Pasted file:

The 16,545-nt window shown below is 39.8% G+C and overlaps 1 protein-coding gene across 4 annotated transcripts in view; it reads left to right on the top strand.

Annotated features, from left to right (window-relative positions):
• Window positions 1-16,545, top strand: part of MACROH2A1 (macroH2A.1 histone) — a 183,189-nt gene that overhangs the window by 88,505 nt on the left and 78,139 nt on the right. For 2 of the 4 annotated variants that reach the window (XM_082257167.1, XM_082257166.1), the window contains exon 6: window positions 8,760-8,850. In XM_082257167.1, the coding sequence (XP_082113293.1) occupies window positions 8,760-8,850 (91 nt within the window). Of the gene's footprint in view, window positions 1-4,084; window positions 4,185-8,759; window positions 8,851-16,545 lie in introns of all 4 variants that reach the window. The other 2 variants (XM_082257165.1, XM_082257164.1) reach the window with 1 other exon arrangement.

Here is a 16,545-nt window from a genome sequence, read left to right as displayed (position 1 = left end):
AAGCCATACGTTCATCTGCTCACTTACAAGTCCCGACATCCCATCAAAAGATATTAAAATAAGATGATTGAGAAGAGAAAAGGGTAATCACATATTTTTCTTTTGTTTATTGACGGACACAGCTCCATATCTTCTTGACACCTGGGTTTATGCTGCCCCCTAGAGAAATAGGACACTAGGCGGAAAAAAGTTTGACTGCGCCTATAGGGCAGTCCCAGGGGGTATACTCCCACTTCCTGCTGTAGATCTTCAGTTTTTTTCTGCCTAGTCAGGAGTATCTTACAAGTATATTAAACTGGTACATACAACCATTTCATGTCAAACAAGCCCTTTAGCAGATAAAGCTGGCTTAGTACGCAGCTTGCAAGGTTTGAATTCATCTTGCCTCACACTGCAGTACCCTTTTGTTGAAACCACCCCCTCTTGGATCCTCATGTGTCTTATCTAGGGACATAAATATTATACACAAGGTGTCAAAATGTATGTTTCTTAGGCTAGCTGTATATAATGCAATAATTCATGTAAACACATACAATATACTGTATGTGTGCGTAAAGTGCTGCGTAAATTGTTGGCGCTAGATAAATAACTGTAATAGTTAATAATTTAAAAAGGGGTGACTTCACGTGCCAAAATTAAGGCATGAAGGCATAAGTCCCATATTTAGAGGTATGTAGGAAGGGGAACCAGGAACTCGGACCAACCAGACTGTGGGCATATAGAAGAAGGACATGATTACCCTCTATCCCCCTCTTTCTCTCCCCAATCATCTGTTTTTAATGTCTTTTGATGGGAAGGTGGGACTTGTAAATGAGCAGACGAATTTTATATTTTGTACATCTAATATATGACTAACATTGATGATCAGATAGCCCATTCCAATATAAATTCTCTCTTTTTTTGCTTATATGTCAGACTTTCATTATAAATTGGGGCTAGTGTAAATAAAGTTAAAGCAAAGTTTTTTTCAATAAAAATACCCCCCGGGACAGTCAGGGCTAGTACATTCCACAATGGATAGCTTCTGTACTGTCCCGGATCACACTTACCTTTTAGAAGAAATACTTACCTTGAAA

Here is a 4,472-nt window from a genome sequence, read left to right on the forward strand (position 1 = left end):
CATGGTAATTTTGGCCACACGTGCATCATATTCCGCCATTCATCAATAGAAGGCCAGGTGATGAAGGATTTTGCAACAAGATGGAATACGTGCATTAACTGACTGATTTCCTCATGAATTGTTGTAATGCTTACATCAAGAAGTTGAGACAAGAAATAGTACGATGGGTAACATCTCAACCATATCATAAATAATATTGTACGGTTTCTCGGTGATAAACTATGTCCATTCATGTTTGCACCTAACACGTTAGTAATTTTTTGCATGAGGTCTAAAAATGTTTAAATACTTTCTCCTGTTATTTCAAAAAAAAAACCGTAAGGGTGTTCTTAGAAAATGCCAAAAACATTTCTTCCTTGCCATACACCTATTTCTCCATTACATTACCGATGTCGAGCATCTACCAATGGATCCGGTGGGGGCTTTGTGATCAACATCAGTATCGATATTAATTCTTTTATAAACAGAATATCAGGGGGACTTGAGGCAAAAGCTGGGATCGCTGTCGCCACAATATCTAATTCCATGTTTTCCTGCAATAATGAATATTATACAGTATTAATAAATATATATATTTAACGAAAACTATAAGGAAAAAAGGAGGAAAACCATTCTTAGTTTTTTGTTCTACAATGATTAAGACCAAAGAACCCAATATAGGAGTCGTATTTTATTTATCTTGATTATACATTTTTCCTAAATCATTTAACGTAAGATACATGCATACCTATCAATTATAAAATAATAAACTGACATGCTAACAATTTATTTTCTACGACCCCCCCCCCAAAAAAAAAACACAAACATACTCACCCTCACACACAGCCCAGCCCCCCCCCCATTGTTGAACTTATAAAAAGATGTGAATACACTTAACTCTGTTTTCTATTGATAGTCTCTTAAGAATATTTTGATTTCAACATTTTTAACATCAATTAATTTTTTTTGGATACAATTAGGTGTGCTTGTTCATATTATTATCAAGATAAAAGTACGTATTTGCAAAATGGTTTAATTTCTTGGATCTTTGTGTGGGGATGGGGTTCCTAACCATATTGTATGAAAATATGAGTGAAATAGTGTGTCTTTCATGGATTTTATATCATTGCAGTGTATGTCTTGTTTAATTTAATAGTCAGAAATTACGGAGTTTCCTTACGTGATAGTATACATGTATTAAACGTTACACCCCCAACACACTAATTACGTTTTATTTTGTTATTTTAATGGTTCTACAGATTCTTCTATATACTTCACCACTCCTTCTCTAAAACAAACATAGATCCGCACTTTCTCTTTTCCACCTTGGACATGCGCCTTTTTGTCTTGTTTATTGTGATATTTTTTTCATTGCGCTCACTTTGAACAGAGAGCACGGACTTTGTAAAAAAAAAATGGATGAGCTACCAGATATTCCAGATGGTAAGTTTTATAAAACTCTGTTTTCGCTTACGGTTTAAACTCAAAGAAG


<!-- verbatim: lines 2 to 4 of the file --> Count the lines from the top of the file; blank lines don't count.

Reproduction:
Annotated features, from left to right (window-relative positions):
• Window positions 1-16,545, top strand: part of MACROH2A1 (macroH2A.1 histone) — a 183,189-nt gene that overhangs the window by 88,505 nt on the left and 78,139 nt on the right. For 2 of the 4 annotated variants that reach the window (XM_082257167.1, XM_082257166.1), the window contains exon 6: window positions 8,760-8,850. In XM_082257167.1, the coding sequence (XP_082113293.1) occupies window positions 8,760-8,850 (91 nt within the window). Of the gene's footprint in view, window positions 1-4,084; window positions 4,185-8,759; window positions 8,851-16,545 lie in introns of all 4 variants that reach the window. The other 2 variants (XM_082257165.1, XM_082257164.1) reach the window with 1 other exon arrangement.

Here is a 16,545-nt window from a genome sequence, read left to right as displayed (position 1 = left end):